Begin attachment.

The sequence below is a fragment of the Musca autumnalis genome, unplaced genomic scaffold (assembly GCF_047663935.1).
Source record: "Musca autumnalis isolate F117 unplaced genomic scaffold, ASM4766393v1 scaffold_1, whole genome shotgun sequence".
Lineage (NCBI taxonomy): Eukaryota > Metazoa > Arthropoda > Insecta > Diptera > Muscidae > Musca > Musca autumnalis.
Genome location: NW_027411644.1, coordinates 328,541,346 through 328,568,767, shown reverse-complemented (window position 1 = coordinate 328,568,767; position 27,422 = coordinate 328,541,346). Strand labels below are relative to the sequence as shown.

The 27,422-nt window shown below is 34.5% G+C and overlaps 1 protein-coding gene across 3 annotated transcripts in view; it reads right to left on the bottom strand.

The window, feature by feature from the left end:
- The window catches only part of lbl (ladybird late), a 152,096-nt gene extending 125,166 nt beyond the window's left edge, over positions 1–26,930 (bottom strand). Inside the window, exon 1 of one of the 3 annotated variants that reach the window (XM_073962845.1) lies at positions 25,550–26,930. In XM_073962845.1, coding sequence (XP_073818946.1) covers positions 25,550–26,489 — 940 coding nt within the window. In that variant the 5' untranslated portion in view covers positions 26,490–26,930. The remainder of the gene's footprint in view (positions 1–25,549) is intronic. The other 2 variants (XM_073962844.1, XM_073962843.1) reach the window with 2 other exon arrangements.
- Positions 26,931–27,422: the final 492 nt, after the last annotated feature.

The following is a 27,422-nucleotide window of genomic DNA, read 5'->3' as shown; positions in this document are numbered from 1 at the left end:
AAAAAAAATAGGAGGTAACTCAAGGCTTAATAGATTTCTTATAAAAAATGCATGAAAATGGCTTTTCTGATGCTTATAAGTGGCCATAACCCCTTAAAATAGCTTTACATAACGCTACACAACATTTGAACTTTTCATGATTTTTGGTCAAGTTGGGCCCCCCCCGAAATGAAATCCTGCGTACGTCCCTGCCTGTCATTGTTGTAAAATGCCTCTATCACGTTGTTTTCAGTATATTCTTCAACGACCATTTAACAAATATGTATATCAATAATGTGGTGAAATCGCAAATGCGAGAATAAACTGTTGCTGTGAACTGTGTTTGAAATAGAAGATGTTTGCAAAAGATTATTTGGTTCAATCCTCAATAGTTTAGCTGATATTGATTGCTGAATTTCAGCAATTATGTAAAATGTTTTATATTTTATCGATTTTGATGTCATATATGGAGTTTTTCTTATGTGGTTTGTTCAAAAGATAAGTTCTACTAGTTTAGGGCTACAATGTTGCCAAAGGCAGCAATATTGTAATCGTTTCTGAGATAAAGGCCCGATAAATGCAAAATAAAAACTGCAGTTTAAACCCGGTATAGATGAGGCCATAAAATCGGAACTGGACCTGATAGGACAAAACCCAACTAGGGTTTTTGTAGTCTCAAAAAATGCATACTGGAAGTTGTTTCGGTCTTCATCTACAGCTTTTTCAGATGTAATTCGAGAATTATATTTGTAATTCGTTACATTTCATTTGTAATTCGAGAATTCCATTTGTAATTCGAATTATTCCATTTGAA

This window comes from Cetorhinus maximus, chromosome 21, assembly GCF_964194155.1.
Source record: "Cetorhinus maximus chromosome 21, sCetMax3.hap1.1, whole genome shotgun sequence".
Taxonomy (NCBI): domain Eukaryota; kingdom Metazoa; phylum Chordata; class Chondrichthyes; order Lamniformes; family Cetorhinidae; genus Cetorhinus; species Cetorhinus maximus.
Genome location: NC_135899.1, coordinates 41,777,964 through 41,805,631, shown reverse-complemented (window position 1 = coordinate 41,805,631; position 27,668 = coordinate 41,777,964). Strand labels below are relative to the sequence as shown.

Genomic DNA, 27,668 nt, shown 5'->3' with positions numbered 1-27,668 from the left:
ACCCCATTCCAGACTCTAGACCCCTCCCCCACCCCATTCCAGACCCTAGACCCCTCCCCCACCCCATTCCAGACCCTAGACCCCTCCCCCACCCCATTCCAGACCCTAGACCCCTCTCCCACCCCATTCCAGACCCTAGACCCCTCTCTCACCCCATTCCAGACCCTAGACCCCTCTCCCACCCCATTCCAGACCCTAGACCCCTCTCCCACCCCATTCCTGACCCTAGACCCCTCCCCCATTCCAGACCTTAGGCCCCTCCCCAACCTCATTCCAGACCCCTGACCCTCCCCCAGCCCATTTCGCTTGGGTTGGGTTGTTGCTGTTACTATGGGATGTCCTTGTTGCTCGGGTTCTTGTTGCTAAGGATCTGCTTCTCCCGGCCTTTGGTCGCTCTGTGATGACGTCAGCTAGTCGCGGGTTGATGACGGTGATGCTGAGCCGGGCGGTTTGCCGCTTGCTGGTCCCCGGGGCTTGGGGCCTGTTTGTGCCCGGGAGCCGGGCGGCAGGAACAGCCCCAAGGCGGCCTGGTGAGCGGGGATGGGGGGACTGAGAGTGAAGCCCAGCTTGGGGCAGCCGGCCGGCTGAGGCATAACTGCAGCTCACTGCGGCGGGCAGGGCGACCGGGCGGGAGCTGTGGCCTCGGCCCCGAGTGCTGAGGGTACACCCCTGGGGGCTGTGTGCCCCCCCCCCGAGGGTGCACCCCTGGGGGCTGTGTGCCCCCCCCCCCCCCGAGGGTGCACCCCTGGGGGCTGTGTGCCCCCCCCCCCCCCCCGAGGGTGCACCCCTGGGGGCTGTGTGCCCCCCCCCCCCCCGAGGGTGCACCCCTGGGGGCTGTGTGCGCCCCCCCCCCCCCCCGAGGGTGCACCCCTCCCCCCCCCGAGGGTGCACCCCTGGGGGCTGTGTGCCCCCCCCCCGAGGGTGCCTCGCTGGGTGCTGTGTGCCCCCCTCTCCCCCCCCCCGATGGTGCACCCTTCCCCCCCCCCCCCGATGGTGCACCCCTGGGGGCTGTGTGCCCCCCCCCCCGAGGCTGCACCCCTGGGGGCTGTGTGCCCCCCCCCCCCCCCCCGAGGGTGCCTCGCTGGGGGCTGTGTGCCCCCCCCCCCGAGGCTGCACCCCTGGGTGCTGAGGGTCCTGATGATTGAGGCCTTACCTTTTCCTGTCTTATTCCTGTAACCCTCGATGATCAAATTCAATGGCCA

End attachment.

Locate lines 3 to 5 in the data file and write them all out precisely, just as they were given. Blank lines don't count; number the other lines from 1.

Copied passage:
Lineage (NCBI taxonomy): Eukaryota > Metazoa > Arthropoda > Insecta > Diptera > Muscidae > Musca > Musca autumnalis.
Genome location: NW_027411644.1, coordinates 328,541,346 through 328,568,767, shown reverse-complemented (window position 1 = coordinate 328,568,767; position 27,422 = coordinate 328,541,346). Strand labels below are relative to the sequence as shown.

The 27,422-nt window shown below is 34.5% G+C and overlaps 1 protein-coding gene across 3 annotated transcripts in view; it reads right to left on the bottom strand.